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Learning from the best

Always listen, yet question and challenge what you are told. Copying answers will get you to your goal sooner, but only if you copy the right ones!
When you own a business that makes its money by successfully solving problems for clients then you end up working for a very diverse cast of characters.

Sarah, the author behind Tortoise Happy, recently complimented me on my frequently proclaimed “trust, but verify” caution.

Never unquestioningly accept what you are told

That got me thinking back to who the super smart, yet very demanding, South African gentleman who regularly trotted out this phrase. This guy could spot a single errant figure hidden amongst a printed A4 page full of numbers from a distance of 10 paces.

The “trust, but verify” message was regular trotted out while he was “triangulating”... his term for independently validating whatever he had been told by someone to ensure he wouldn’t be caught out by believing a line of bullshit someone may have tried to feed in.

This has been amongst the most valuable lessons I have learned over the years, to never unquestioningly accept anything I’m told.

Always trust, but verify
That in turn led me to reflect on the other key messages or ways of thinking I have picked up while delivering projects.

Always trust, but verify

Always ensure the size of the problem warrants the cost of the solution

An impatient Frenchman, sporting what looked like a small dead animal stuck to the bottom half of his face, used to encourage his staff to “spend the firm’s money like it was their own”.

Whenever a member of his staff were preparing a business case, or reviewing a tender, or even thinking of raising a purchase order they would subconsciously hear these words delivered in his heavily accented voice in their heads.

He had a way of staring down his staff and demanding to know whether they personally would spend this much money on whatever the project or purchase being debated happened to be. Invariably the staff member would break eye contact, stare at their shoes, and mutter something to the effect of “no”.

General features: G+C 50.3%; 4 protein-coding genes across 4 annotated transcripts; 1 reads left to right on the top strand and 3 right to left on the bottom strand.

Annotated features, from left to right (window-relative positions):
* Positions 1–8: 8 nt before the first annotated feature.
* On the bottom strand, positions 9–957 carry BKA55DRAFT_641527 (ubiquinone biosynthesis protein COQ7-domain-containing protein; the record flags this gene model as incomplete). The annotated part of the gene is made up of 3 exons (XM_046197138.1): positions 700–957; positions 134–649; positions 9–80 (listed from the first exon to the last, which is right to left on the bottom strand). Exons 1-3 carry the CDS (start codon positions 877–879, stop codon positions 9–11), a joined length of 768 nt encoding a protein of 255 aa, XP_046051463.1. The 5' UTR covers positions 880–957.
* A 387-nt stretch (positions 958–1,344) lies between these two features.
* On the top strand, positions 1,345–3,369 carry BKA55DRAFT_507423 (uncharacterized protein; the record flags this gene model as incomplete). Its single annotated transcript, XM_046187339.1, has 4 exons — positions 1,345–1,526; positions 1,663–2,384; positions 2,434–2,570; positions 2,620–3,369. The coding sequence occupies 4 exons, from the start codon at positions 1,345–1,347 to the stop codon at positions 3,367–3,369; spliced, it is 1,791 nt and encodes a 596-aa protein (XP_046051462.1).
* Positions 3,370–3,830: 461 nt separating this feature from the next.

This approach certainly made it very difficult for the firm to purchase any kind of (inevitably overpriced) “Enterprise” software!

This lesson taught me never to accept that asking prices and value provided are seldom similar amounts. By focussing on how much a problem is actually costing, it becomes easy the appropriateness of a proposed solution, or indeed whether it is worth worrying about at all.

This avoids solving a £20 problem with a £2,000 solution.

spend the firm’s money like it was their own

Ensure the size of the problem warrants the cost of the solution

Value other people's time like it was your own... use it thoughtfully yet sparingly

A guy who sported a wig resembling a bike helmet used to mercilessly apply the “So What?” test to anything he read or was told. After a successful career as a Big 4 consulting firm partner, he had made the transition into becoming a serial failure as a Chief Technology Officer.

After washing out at yet another site he had an epiphany, and rebranded himself as a professional Interim Chief Technology Officer.

From that point forward his remit was to roll into a site like a wrecking ball, cancelling projects, make staff redundant, run a critical eye over outsourcing and supply agreements, and construct a playbook of corrective actions necessary to rectify a failing department.

At that point he was usually thanked for his time, paid handsomely to go away, and a newly recruited permanent Chief Technology Office would be able to appointed with a clean slate, a plan to fix things, and without having any blood on their hands.